The past 1,500 years, including the Medieval Climate Anomaly and Little Ice Age, are of particular interest because this period contains significant natural climate variability before the large addition of greenhouse gases from human burning of fossil fuels. These natural fluctuations in climate represent important points of validation for models of future climate change.

Asmerom said that they looked at any possible external forcing to the observed changes in Northern Hemisphere temperature and North Atlantic sea surface temperature (SST). There seems to be a statistically significant positive correlation between these observed temperature changes and changes in solar radiation. Droughts seem to be associated with solar minima, while increases in solar radiation correlate with warmer and wetter monsoons.  

According to Asmerom, the magnitude in the changes in solar insolation, at least in the visible spectrum is small. “There are large changes in the upper atmosphere ultra-violet solar radiation budget, however, and may have influence in atmospheric circulation and sea surface temperatures,” Asmerom said.

Stalagmite Growth Illustration

Sr. Research Scientist Victor Polyak (l.) and Professor Yemane Asmerom
(r.) discuss results of their recent research. Photo by Steve Carr

At shorter time-scales, the various monsoons don’t act in unison. For example, decadal scale changes in North Atlantic SST, indexed by Atlantic Multidecadal Oscillation (AMO), have opposite effects on our (North American) monsoon and west African monsoon, including the drought-prone Sahel region of Africa.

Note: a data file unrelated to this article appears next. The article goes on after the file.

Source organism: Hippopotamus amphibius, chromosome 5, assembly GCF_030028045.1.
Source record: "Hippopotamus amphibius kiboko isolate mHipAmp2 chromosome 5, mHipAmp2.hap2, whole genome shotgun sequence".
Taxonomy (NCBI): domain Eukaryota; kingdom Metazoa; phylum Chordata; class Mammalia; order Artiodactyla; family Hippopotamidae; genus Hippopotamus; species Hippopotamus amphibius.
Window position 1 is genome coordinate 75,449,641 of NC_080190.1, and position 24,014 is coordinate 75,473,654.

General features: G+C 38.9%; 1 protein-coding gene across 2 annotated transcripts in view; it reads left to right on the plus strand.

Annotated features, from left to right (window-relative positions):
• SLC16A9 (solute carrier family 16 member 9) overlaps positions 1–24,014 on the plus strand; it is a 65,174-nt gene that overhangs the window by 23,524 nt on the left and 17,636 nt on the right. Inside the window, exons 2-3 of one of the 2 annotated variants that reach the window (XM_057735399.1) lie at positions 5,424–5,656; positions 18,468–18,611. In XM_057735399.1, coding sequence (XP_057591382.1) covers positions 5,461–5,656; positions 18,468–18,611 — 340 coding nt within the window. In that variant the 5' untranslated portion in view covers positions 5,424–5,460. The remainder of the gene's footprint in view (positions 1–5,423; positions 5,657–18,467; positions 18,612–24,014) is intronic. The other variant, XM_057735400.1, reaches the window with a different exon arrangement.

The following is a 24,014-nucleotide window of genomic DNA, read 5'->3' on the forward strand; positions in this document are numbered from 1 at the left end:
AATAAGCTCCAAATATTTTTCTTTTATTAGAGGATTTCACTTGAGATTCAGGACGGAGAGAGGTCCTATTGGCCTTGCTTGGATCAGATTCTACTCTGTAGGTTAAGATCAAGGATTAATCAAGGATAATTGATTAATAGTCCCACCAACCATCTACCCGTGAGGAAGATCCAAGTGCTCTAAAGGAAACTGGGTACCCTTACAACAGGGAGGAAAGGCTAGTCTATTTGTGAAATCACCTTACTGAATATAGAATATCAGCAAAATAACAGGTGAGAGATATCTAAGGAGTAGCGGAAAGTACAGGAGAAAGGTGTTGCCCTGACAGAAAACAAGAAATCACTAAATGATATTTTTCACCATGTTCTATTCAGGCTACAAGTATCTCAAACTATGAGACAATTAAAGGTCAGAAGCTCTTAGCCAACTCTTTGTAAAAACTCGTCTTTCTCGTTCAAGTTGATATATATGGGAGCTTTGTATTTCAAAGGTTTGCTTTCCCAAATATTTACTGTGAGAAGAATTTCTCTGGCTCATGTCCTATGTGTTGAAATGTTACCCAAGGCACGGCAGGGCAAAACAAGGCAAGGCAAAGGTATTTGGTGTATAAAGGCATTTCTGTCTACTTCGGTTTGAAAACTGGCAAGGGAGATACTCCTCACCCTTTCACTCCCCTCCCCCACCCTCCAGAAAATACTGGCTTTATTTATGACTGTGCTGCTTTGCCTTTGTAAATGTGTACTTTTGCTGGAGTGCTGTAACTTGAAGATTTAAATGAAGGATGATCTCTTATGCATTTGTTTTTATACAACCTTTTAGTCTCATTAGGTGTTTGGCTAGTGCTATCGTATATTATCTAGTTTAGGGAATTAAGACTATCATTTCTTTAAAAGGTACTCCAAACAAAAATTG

During warm (positive) phases of the AMO, similar to the current condition, summer monsoon rainfall in our region decreases from normal, while increases in west African monsoon are observed. While during the negative phase of the AMO, similar to conditions that prevailed during the 1970s to the 1990s, our monsoon moisture increases while the opposite happens in the Sahel region of Africa.

The hemispherical scale changes observed by Asmerom and co-investigators are of longer time-scales, imposed on the short-scale variability related to the AMO and even the shorter cycle El Niño-La Niña cycle (5-7 years). 

The research is important in helping scientists develop past climate models and their associated atmospheric climate anomalies while building a unified global understanding of future climate change. Given future warming due to increases in greenhouse gases, for our region, any increases in moisture from increase in summer precipitation may be wiped out by increase in evaporation, while increases in precipitation in more humid regions may lead to increases in effective moisture. Some have referred to this scenario as “the poor will get poorer while the rich will get richer.”     

“But, it could have been worse,” said Asmerom. “We could have had a worse scenario, by which warmer climate leads to diminished monsoon precipitation, as some have speculated previously. But that does not seem to be the case, based on our study.”